In no way do I want to diminish the importance of Critical Race Theory, as I have often taught various aspects of it in my classrooms and with internationals. My point, however, was that it needs to be age-and population-specific, rather than a blanket, one-size-fits-all paradigm. My position is based on having come of age during political correctness in academia, and in seeing how it ended up being unconstructive and alienating rather than inclusive and constructive and fostering dialogue. All too often, I have found that well-meaning liberals have tried to foster social change in a way that seems to disregard the complexity of positions as well as the people that the paradigm is trying to serve. Also, I believe that knee-jerk reactions and cancel culture are not constructive.

I am appalled by people who deny the importance of racism, structural racism, discrimination, and the ugly parts of our history. A schoolteacher friend in the South told me of how many people are angry at students being taught CRT, people who still can’t accept that the “War of Northern Aggression” did not end well for the South. This is not to say there isn’t anti-CRT sentiment in the North or other parts of the country; in these places, there is often denial that a problem still exists, or that because people are individually nice that discrimination is done with, and all historical wounds healed. These are all serious, necessary, issues, and I hope they will be taught carefully and complexly in our schools and in academia.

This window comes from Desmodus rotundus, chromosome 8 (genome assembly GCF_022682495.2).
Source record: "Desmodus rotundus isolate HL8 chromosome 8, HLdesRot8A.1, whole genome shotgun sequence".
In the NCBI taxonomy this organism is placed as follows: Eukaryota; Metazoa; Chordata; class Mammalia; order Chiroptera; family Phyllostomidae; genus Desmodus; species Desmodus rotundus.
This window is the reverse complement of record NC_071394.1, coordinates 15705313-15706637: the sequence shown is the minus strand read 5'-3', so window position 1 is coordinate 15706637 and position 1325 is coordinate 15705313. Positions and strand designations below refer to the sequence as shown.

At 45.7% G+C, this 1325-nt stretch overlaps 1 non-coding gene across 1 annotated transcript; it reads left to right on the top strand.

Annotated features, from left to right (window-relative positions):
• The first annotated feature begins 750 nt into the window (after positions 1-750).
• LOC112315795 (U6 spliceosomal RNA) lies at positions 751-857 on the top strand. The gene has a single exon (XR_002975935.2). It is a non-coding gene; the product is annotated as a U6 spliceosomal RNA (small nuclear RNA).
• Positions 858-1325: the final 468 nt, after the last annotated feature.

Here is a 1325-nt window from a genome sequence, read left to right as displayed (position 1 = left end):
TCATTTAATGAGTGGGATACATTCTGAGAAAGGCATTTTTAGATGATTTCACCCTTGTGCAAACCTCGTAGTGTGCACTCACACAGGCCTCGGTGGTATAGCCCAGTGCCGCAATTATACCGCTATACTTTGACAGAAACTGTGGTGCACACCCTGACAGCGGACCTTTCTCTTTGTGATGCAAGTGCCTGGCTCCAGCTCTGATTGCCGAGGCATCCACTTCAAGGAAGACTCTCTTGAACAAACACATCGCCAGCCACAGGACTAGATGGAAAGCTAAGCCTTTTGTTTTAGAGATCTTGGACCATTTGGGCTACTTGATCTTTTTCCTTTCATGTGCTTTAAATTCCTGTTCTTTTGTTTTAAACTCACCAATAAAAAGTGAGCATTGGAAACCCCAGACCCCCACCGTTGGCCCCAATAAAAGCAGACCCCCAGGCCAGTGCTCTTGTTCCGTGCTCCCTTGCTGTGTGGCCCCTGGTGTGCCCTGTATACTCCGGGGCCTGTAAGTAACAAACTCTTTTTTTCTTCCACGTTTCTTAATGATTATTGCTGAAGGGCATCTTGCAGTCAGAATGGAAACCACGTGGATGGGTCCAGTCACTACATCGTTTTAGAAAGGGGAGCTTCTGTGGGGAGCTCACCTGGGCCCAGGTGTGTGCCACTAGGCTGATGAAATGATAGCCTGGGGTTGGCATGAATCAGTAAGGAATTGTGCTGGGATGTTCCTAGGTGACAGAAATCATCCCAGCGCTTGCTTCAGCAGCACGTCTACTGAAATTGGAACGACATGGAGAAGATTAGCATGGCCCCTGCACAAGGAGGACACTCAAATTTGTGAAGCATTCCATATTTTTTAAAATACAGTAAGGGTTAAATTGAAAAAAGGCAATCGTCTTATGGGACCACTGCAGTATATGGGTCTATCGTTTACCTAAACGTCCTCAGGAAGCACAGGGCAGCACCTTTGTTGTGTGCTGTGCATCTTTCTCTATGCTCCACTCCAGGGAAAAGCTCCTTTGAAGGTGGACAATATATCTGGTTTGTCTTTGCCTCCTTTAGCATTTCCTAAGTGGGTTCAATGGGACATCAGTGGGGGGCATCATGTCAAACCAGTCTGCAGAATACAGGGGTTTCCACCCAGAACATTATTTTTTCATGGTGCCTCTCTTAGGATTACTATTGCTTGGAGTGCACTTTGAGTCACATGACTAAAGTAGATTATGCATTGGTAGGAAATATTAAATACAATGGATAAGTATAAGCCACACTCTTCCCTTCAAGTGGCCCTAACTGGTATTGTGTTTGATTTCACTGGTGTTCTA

The Dangers of Being Anglophone

I have been an ESL teacher and tutor/editor/consultant to internationals for many years, and I always come away with a sense of gratitude for being a native speaker as I see students struggle with grammatical irregularities, odd pronunciations, bizarre idioms, and the myriad English accents. But my ESL/EFL students teach me as much as I teach them, not only about my own language but also about the dominant nature of English. While I do think it fortunate to be a native English speaker, I have also learned about the dangers of this, especially through my involvement in the polyglot community that really began deeply in the past year.

“Everybody in the world speaks English.” This is a mentality that many native Anglophones have, and it is all too easy to rely on this when we go abroad. With a couple rare exceptions, when I travel, I always make it a point to first ask, “Do you speak English?” as a courtesy to the other person, even when I am 99% sure that they do. I think this helps take the stigma away from English speakers being unwilling to learn other languages. Probably the most humbling experience of my life was the three weeks I spent in Salzburg, Austria at the Mozarteum Conservatory. Armed with two years of German study (plus the ability to speak other European languages), I figured I would do quite well. However, Austrian German is a different dialect from Hochdeutsch, there were very few Americans or native Anglophones, and even some of the internationals had opted to study German rather than English. Few people at the Conservatory spoke English. Master classes were largely conducted in German, but if the teacher could do so, s/he would speak English with those of us who were native speakers. It truly gave me an eye, even as a polyglot, into what it feels like to be a linguistic minority. Never had I been so relieved as when I landed in Finland to visit friends in Tampere who speak like natives, talk to a population that excels in English, and where there are tons of American TV shows that are not dubbed.